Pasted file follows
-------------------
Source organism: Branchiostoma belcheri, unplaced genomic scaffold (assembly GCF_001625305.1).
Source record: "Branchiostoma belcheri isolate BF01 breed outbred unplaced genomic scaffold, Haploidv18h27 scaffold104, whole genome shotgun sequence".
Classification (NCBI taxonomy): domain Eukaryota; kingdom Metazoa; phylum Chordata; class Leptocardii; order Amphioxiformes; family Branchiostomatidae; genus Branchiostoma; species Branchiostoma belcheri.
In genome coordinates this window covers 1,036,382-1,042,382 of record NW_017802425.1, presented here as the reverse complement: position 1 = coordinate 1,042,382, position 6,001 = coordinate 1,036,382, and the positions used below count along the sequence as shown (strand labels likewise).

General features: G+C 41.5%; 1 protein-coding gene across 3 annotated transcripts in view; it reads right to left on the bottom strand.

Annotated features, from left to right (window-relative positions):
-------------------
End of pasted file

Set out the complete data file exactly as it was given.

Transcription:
Source organism: Branchiostoma belcheri, unplaced genomic scaffold (assembly GCF_001625305.1).
Source record: "Branchiostoma belcheri isolate BF01 breed outbred unplaced genomic scaffold, Haploidv18h27 scaffold104, whole genome shotgun sequence".
Classification (NCBI taxonomy): domain Eukaryota; kingdom Metazoa; phylum Chordata; class Leptocardii; order Amphioxiformes; family Branchiostomatidae; genus Branchiostoma; species Branchiostoma belcheri.
In genome coordinates this window covers 1,036,382-1,042,382 of record NW_017802425.1, presented here as the reverse complement: position 1 = coordinate 1,042,382, position 6,001 = coordinate 1,036,382, and the positions used below count along the sequence as shown (strand labels likewise).

General features: G+C 41.5%; 1 protein-coding gene across 3 annotated transcripts in view; it reads right to left on the bottom strand.

Annotated features, from left to right (window-relative positions):